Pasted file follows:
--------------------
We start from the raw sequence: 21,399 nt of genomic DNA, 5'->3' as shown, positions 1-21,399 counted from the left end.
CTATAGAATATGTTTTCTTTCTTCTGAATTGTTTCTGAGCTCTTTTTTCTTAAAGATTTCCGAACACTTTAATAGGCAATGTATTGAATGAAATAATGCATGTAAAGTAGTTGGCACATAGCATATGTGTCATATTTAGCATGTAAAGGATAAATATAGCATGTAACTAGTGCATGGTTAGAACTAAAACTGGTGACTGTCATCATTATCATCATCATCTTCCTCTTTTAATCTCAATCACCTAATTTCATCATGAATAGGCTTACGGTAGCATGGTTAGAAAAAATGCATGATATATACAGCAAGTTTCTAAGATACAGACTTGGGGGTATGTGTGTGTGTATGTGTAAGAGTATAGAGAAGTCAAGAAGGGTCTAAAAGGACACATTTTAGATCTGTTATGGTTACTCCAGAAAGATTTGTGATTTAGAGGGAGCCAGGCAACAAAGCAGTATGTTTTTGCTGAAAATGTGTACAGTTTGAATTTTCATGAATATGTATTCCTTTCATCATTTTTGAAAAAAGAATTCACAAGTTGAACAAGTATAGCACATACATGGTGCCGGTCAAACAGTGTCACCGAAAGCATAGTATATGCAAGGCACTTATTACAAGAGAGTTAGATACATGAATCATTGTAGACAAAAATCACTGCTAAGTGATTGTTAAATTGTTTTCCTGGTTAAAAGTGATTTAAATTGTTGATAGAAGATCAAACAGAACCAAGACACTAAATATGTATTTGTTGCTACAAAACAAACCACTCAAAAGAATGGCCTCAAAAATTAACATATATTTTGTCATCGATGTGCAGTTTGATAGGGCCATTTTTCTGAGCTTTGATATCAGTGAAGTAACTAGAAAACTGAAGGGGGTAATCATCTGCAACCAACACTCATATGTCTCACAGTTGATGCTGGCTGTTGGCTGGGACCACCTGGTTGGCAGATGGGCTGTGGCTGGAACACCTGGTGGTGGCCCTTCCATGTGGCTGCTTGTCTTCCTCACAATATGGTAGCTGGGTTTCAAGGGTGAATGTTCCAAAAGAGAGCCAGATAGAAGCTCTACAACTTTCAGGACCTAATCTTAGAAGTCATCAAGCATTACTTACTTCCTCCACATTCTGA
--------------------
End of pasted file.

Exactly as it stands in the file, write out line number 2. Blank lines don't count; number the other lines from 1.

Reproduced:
CTATAGAATATGTTTTCTTTCTTCTGAATTGTTTCTGAGCTCTTTTTTCTTAAAGATTTCCGAACACTTTAATAGGCAATGTATTGAATGAAATAATGCATGTAAAGTAGTTGGCACATAGCATATGTGTCATATTTAGCATGTAAAGGATAAATATAGCATGTAACTAGTGCATGGTTAGAACTAAAACTGGTGACTGTCATCATTATCATCATCATCTTCCTCTTTTAATCTCAATCACCTAATTTCATCATGAATAGGCTTACGGTAGCATGGTTAGAAAAAATGCATGATATATACAGCAAGTTTCTAAGATACAGACTTGGGGGTATGTGTGTGTGTATGTGTAAGAGTATAGAGAAGTCAAGAAGGGTCTAAAAGGACACATTTTAGATCTGTTATGGTTACTCCAGAAAGATTTGTGATTTAGAGGGAGCCAGGCAACAAAGCAGTATGTTTTTGCTGAAAATGTGTACAGTTTGAATTTTCATGAATATGTATTCCTTTCATCATTTTTGAAAAAAGAATTCACAAGTTGAACAAGTATAGCACATACATGGTGCCGGTCAAACAGTGTCACCGAAAGCATAGTATATGCAAGGCACTTATTACAAGAGAGTTAGATACATGAATCATTGTAGACAAAAATCACTGCTAAGTGATTGTTAAATTGTTTTCCTGGTTAAAAGTGATTTAAATTGTTGATAGAAGATCAAACAGAACCAAGACACTAAATATGTATTTGTTGCTACAAAACAAACCACTCAAAAGAATGGCCTCAAAAATTAACATATATTTTGTCATCGATGTGCAGTTTGATAGGGCCATTTTTCTGAGCTTTGATATCAGTGAAGTAACTAGAAAACTGAAGGGGGTAATCATCTGCAACCAACACTCATATGTCTCACAGTTGATGCTGGCTGTTGGCTGGGACCACCTGGTTGGCAGATGGGCTGTGGCTGGAACACCTGGTGGTGGCCCTTCCATGTGGCTGCTTGTCTTCCTCACAATATGGTAGCTGGGTTTCAAGGGTGAATGTTCCAAAAGAGAGCCAGATAGAAGCTCTACAACTTTCAGGACCTAATCTTAGAAGTCATCAAGCATTACTTACTTCCTCCACATTCTGA